Follow us on :


Take a look at the Recent articles

Bimekizumab: the first bispecific biologic agent facing phase III trial program in both plaque psoriasis and psoriatic arthritis

Chiricozzi A

Dermatology Unit, Department of Clinical and Experimental Medicine, University of Pisa. Via Roma 67, 56126 PISA, Italy

E-mail : bhuvaneswari.bibleraaj@uhsm.nhs.uk

Romanelli M

Dermatology Unit, Department of Clinical and Experimental Medicine, University of Pisa. Via Roma 67, 56126 PISA, Italy

DOI: 10.15761/JTS.1000272

Article
Article Info
Author Info
Figures & Data

Keywords

psoriasis; psoriatic arthritis; bimekizumab; bispecific agent

Introduction

Psoriasis is a chronic inflammatory skin disorder that in at least 20% of cases could be associated with arthritis (PsA) [1]. Skin and joint inflammation is driven by a wide array of pathways, though multiple lines of evidence supported the pathogenic model centered on the interleukin (IL)-23/IL-17A axis [2]. Beside IL-23/IL-17 axis playing a pivotal role in psoriasis pathogenesis, other cytokines with pro-inflammatory and/or pro-proliferative activity contribute to the development of the psoriatic phenotype [2]. Among them, IL-17F, showing greater than 50% structural homology and overlapping biological function with IL-17A, results 30-fold less biologically active than IL-17A [3,4]. Both IL-17A and IL-17F are increasingly expressed in psoriatic lesional skin and inflamed synovium from PsA [5-8]. Similarly, to IL-17A, IL-17F can cooperate with TNF in inducing the production of key pro-inflammatory cytokines, and thus, amplifying tissue inflammation [5-7]. The dual blockade of IL-17A and IL-17F induces a more potent suppression of inflammatory signals, compared to the selective IL-17A or IL-17F inhibition, reducing the expression of inflammation-linked genes and cytokines, as well as the disease-relevant immune cell migration, at greater extent [5-7]. These data provided the rationale for developing a bispecific humanized monoclonal IgG1 antibody, named bimekizumab, that can simultaneously neutralize both IL-17A and IL-17F.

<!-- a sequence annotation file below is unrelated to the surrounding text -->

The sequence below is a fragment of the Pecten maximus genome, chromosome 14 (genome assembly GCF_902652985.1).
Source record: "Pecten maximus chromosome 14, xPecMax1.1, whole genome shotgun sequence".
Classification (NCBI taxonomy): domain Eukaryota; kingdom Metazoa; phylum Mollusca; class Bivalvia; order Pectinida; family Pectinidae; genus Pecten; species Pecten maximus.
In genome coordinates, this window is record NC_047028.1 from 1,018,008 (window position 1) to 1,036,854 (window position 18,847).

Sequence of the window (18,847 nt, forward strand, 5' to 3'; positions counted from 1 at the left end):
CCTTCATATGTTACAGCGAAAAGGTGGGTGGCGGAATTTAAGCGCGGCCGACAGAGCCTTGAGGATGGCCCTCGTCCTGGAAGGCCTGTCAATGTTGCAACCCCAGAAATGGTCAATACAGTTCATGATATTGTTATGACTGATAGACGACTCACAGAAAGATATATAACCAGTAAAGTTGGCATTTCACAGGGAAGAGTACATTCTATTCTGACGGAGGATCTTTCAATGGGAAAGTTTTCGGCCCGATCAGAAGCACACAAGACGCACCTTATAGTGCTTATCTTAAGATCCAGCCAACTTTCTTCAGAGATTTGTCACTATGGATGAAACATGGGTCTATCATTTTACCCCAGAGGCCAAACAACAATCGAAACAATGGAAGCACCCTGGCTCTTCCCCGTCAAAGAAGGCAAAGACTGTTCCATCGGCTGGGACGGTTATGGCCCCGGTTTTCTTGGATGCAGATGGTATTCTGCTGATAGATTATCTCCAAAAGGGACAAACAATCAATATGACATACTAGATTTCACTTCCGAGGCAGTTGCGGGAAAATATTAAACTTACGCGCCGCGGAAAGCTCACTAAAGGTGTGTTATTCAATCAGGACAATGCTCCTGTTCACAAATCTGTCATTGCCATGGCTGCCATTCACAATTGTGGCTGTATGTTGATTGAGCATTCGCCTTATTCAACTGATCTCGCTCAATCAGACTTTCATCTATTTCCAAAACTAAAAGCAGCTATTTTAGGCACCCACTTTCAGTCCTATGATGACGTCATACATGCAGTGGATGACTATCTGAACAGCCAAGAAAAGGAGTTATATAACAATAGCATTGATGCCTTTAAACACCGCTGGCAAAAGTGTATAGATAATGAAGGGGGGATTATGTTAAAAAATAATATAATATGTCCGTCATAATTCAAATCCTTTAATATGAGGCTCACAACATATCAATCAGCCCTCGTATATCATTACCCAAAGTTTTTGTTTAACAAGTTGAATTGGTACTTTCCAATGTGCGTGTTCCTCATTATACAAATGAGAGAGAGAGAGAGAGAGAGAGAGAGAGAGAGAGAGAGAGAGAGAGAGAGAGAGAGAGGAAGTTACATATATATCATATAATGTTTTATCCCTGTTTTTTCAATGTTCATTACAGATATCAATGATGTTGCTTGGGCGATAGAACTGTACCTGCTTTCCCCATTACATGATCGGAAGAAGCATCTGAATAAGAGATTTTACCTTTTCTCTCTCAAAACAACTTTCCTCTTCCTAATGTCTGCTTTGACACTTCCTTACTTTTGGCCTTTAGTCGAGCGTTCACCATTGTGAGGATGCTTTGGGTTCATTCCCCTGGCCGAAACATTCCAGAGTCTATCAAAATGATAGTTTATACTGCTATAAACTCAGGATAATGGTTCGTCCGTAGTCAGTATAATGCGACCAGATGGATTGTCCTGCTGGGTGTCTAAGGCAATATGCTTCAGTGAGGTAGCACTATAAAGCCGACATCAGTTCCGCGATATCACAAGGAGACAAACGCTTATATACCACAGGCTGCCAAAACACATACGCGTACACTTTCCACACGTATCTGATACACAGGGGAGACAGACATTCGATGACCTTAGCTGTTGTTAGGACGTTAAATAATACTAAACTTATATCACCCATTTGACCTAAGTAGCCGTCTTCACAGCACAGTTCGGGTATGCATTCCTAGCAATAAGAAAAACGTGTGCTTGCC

Clinical studies testing bimekizumab for the treatment of psoriasis: The first-in-human, placebo-controlled, single-dose-escalating study randomizing 13 subjects to placebo and to escalating doses of bimekizumab (8 mg, 40 mg, 160 mg, 480 mg, and 640 mg), showed promising clinical outcomes [9]. All subjects receiving a single bimekizumab dose at the baseline were followed for 20 weeks. Clinical response was detected with higher bimekizumab doses (160 mg, 480 mg, and 460 mg), by week 2, reaching the maximal improvement between week 4 and 6 that was maintained through 16–20 weeks. In patients treated with 480 mg, and 460 mg bimekizumab injection, the reduction of disease severity estimated as at least 90% improvement of the baseline psoriasis index severity area (PASI) score (PASI 90 response), was achieved by 83% of patients from week 6-12, and in 90% at week 12. Overall, 78 adverse events occurring in all 39 participants (including placebo- and bimekizumab-treated subjects) were classified as mild or moderate, except one. The serious adverse event was not classified as treatment-related: it was observed in one 40 mg bimekizumab-treated patient and it consisted of vomiting that required hospitalization. Subsequently, a multi-center, randomized, double-blinded, placebo-controlled, parallel-group, dose-ranging, phase IIb study (named BE ABLE trial) tested bimekizumab vs. placebo in adult patients with moderate to severe chronic plaque psoriasis [10]. The study included a 12-week treatment period followed an extension phase for eligible patients where as those subjects not enrolling in the extension study, a safety follow-up visit was conducted 20 weeks after the last dose of study medication [10]. The BE ABLE study included 250 patients with chronic plaque psoriasis with an affected body surface area of at least 10% and PASI of at least 12. Patients were randomized 1:1:1:1:1:1 to receive subcutaneous bimekizumab every 4 weeks at doses of 64 mg, 160 mg, 160 mg with 320 mg loading dose, 320 mg, 480 mg, or placebo, subcutaneously [10]. Primary endpoint of this study was the achievement of PASI90 response at week 12. The reduction of at least 2 categories or the achievement of clear or almost clear skin condition as defined by Investigator’s Global Assessment (IGA) at week 8 and at week 12, PASI90 response at week 8, PASI75 response at week 12, and PASI100 response at week 12, represented the secondary endpoints [10].  Seventy-nine percent and 60% of patients obtained PASI90 and PASI100 responses at week 12, respectively. Magnitude as well as rapidity of clinical response was impressive as demonstrated by the high number of PASI90 responders at week 8 (up to 86%), PASI75 (up to 93%) and PASI100 (up to 60%) at week 12 [10]. Clinical efficacy was significantly higher compared to placebo in terms of PASI and IGA reduction [10]. Safety data set showed treatment-emergent adverse events (TEAEs) in 61% of bimekizumab-treated patients vs. 36% of placebo-treated patients. The most commonly reported TEAEs (>5% patients in any group) at week 12 were represented by nasopharyngitis, upper respiratory tract infections, arthralgia, γ-glutamyltransferase increase, respiratory tract infection, neutropenia, rhinitis, tonsillitis, hypertension, oral candidiasis, headache, leukopenia, and vomiting [10]. Fungal infections including oral candidiasis, oral fungal infection, vulvovaginal mycotic infection, and tinea pedis were reported in 9 (4.3%) bimekizumab-treated patients and they could be expected because of the protective role of both IL-17 cytokines against fungal infections. AEs led to treatment discontinuation in 4.8% of bimekizumab-treated patients and in 2.4% of the placebo group [10].